The Consumer Electronics Show (CES) 2013 has become the paradise of new gadgets which are getting unveiled back to back. With almost all major tech manufacturers attending the mega show, a ground-breaking device was spotted and it received viral attention from tech enthusiasts around the globe. 'Born out of mind', a team from Canada's Queen's University developed & dubbed this innovative device in collaboration with Intel Labs and Plastic Logic.
The device uses plastic transistor technology developed by Plastic Logic and has the potential to redefine tablets in the near future. This 10.7 paper-thin flexible tablet PC prototype is a beginning of the momentous change to be seen in future portable products. The tablet which looks like a sheet of paper features a flexible and high-resolution plastic display developed by Plastic Logic.
The PaperTab is powered by the second-generation Intel Core i5 processor which gives fast results. Interestingly, the PaperTab will provide user support for ten or more interactive displays with one display per app in use.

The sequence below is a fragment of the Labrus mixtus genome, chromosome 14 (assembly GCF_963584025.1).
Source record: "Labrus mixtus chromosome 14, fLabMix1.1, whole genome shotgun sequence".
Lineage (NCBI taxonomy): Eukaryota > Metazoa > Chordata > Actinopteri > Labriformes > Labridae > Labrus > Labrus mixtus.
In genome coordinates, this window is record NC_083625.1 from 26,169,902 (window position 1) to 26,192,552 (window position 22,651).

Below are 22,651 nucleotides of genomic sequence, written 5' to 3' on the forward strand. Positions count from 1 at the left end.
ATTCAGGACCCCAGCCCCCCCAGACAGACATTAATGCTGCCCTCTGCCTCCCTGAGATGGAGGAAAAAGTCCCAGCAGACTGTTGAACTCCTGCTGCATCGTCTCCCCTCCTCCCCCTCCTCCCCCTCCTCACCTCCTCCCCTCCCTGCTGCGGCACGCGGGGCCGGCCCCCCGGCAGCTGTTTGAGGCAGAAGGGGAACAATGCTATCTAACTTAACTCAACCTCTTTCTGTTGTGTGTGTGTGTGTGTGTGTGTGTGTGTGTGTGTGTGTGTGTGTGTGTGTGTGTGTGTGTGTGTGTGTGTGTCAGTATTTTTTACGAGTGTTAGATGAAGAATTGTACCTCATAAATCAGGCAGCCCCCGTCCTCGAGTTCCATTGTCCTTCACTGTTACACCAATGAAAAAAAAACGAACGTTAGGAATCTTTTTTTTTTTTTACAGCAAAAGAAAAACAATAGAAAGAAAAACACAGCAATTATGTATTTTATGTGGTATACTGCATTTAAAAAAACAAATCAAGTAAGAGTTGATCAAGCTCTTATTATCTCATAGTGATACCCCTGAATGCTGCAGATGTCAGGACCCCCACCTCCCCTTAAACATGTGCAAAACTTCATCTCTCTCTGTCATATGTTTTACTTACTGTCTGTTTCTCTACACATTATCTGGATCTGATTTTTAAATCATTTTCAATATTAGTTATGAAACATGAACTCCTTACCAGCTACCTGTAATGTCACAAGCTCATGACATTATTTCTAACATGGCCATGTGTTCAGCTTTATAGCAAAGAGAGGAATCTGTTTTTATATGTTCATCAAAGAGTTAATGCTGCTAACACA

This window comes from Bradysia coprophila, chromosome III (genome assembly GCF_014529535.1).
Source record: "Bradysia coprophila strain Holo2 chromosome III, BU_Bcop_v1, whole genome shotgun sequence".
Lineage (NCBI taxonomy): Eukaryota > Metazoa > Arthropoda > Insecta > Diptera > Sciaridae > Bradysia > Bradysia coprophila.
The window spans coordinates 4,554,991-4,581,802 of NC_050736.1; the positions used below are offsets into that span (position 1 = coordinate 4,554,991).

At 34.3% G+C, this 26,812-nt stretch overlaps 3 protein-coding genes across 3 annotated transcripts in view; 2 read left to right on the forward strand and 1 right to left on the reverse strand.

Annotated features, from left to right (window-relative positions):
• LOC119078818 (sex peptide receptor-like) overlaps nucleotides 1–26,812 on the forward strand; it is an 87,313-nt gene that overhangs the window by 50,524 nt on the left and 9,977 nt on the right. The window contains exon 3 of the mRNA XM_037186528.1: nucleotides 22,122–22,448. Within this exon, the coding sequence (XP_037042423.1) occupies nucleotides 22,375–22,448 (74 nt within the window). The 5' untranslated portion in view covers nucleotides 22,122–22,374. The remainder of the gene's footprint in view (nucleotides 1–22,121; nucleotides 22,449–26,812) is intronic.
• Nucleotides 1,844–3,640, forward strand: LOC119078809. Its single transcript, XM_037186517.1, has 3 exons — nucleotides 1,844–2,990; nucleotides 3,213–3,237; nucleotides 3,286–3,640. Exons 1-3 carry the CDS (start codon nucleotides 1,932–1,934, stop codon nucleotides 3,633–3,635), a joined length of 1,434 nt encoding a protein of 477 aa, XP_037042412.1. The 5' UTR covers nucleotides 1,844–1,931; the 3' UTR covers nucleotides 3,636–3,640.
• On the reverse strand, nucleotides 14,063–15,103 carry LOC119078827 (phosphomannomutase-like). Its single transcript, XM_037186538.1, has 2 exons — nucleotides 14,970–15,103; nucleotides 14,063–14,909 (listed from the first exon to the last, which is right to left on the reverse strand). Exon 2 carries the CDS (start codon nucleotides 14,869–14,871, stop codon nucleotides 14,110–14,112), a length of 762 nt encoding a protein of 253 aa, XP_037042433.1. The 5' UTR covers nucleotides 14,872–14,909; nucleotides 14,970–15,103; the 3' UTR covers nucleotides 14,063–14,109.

Through this facility, users can share information between two PaperTabs by simply tapping them next to each other. Users can flick through the documents by bending the screen or joining them together for a bigger display. As seen in the interface of PaperTab, a user was sending a photo by tapping one PaperTab having a draft email while the other device showed a photo.
The photo is later automatically attached to the draft email which can be eventually sent by bending the top corner of the display. Moreover, the PaperTab displays thousands of paper documents which can eventually reduce the need for computer monitors and printouts. The light weight PaperTab is easy in use and gives a magazine-like reading experience to the customers.
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The electromagnetic tracker provided with PaperTab can be used to track location. Moreover, documents set in the tablet can be opened by simply touching a document icon or another. According to past predictions, within five to ten years, tablets would look like sheets of printed color paper. As the device is not yet commercially available, the price and other details are unofficial information.
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